Without spoiling anything, the chaos elf nation and Queen Trinity will have a big decision to make that will change everything about their lifestyle.  You really get to see the toughness and honor among these hated people.  Will it lead to a flicker of redemption?  I can’t say because I’m not exactly sure.  The fate of the chaos elves will depend on who wins the final battle.  If the champions win then the chaos elves are free to control their own lives, but it’s unclear how the rest of the world will take to that.  They might be seen as conspirators and be hunted down or contained.  On the other hand, they could end up rehabilitated and accepted after some diplomacy.  Hard to say since a lot of it depends on what Trinity will do.  Under the Baron’s rule, they would become the new noble class and live across the globe to enforce his laws.  A big part of this is the promise that they can be ‘in the light’, which is something every chaos elf dreams of.  It’s even why they throw their dead off the edge of the continent and into the ocean.  The hope is that the deceased will float into the light before sinking or maybe even reach a distant shore.

The nuances of the chaos elves are within the books and they’ll always be one of my favorite species to work with.  There’s a strong desire to survive in them that makes them intriguing characters.  Some of them are the types that shouldn’t be trusted while others hold onto a sense of honor that would rival Timoran.  A lot of this stems from how they react toward Trinity, who is probably the most beloved ruler in all of Windemere.  They wouldn’t only kill and die for her, but the chaos elves would stand up to a god if they felt their Queen was threatened.  Makes you wonder just how their world is going to change in the next book.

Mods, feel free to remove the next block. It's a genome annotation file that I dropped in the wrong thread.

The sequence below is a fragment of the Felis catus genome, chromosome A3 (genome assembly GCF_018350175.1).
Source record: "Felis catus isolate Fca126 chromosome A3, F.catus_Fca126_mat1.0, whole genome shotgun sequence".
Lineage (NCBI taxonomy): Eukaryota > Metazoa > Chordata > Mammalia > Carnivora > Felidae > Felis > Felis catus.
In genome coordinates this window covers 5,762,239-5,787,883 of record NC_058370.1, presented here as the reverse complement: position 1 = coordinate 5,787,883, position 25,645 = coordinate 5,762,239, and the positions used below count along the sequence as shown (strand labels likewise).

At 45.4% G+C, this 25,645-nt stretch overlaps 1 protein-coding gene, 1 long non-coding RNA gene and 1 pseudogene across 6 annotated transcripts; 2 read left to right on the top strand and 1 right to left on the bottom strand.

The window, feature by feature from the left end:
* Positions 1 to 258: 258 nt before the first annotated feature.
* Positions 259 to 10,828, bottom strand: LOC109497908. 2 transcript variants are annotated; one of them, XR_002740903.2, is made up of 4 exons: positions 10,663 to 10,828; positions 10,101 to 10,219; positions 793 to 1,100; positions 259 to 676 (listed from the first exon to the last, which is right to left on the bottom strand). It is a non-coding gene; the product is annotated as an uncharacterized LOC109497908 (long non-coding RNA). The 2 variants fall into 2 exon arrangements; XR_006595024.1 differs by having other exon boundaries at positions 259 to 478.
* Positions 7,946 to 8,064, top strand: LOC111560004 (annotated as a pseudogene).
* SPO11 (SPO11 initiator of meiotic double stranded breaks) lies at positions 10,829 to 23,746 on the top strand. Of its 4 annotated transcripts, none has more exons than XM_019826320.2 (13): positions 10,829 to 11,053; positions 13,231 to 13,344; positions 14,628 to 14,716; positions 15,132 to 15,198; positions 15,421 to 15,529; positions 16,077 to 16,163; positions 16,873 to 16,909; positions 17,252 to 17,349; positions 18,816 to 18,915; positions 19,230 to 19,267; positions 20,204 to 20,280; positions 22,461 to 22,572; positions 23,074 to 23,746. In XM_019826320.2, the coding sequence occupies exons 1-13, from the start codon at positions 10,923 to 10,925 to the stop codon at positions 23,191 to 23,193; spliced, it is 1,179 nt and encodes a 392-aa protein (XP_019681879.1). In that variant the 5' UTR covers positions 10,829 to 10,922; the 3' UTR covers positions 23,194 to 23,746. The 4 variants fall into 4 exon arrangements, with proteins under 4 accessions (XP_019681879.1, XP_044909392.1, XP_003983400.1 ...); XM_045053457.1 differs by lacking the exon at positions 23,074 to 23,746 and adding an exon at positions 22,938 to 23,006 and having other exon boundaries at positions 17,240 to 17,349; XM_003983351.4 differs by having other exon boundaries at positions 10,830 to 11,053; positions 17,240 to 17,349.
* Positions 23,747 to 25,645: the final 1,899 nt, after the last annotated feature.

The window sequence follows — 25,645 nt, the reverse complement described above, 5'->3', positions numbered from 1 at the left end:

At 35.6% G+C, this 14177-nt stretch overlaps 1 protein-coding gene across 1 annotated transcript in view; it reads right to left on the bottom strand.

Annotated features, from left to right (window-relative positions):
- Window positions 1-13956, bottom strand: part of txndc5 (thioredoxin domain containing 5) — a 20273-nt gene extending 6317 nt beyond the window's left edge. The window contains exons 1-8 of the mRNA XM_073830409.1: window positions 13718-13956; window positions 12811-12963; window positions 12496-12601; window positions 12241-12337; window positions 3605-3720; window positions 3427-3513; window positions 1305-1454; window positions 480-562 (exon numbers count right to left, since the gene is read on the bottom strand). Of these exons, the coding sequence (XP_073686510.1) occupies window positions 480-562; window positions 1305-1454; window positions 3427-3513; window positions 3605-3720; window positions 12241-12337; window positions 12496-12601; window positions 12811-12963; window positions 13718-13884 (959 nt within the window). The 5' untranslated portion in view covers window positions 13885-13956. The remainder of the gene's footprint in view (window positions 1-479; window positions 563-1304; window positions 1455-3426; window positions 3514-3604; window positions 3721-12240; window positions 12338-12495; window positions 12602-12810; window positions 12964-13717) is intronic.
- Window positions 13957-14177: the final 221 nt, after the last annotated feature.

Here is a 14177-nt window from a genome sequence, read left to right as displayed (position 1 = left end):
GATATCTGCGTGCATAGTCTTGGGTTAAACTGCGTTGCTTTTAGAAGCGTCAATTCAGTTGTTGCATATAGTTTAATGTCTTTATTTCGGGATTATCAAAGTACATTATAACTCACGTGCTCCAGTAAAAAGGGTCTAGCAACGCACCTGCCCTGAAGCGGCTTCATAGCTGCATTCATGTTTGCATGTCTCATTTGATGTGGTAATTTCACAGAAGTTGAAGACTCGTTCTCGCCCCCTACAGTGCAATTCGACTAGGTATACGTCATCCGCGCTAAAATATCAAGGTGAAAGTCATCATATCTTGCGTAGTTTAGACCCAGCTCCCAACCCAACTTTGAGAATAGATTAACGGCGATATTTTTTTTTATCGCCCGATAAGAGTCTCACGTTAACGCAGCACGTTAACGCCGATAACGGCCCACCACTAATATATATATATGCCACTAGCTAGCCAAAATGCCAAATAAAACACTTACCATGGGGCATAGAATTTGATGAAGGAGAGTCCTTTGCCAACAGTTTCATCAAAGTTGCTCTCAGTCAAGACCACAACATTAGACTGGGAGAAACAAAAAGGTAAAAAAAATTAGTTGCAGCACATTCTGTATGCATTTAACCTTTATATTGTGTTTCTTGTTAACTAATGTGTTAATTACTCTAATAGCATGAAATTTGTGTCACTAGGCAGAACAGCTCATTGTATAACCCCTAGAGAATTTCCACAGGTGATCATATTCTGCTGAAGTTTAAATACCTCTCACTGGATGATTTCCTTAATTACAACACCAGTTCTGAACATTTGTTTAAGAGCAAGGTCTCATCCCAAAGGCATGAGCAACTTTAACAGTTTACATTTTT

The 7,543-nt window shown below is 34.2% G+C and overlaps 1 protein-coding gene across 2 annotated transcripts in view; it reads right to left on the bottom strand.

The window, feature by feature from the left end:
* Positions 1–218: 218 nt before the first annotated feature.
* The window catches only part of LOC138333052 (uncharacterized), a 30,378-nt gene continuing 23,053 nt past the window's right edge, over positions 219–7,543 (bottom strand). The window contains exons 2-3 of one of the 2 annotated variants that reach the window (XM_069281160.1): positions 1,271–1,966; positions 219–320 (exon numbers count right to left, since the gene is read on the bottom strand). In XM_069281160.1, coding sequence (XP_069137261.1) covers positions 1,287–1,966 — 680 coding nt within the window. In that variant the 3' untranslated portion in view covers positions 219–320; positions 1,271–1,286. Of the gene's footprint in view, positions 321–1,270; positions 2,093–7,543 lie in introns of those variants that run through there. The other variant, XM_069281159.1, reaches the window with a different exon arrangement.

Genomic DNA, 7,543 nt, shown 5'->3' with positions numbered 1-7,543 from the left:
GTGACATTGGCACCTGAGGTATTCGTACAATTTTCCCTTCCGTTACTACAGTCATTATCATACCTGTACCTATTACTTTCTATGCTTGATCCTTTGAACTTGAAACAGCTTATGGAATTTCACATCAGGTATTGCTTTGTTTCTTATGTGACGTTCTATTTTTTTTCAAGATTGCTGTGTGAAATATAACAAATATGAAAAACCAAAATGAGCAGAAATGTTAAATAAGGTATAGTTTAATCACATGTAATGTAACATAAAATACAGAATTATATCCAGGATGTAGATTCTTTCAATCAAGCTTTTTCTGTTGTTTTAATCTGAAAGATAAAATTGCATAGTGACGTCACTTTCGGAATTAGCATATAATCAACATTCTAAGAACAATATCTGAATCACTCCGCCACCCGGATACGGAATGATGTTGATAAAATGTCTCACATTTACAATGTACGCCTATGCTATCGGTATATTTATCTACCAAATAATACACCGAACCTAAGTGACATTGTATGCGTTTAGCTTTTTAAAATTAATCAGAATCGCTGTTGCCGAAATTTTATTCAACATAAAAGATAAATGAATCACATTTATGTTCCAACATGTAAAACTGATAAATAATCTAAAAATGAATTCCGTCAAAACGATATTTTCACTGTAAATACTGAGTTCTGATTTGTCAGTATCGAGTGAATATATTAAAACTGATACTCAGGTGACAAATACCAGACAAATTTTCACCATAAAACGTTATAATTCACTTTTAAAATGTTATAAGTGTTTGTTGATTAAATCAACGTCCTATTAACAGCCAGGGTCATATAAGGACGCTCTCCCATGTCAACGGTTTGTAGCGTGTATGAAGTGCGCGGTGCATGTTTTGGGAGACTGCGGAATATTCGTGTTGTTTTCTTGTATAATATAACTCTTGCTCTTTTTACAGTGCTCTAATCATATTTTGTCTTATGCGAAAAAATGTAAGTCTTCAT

About Charles Yallowitz

Charles E. Yallowitz was born, raised, and educated in New York. Then he spent a few years in Florida, realized his fear of alligators, and moved back to the Empire State. When he isn't working hard on his epic fantasy stories, Charles can be found cooking or going on whatever adventure his son has planned for the day. 'Legends of Windemere' is his first series, but it certainly won't be his last.
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16 Responses to History of the Chaos Elves

  1. Very cool characters, and lots of intrigue here.


  2. L. Marie says:

    I think the chaos elves are a very interesting species. Love that such horrible conditions toughened them and helped them to survive.


  3. C.M. Blackwood says:

    Fascinating. Love stuff like this. Well done 🙂


  4. This was very well done. Makes me want to reach for the book when it comes out. (maybe that was the intent.) In any case it was nice learning more about chaos elves.


  5. Love all the backstory and world building. It makes stories so much richer.


  6. adeleulnais says:

    Thanks for this very interesting history of the chaos elves. I am drawn to assassins as characters, yes I do play Assassins Creed as well. Some of my favourite characters of my own are assassins and chaos magic plays a big part in my books as well.


    • I have to admit that I haven’t really investigated the assassin characters for more than villains. They’re far too easy to pull out as a looming threat for the heroes. I think we tend to portray them as more mercenary types and evil guns for hire than honorable. Probably has a lot of wiggle room.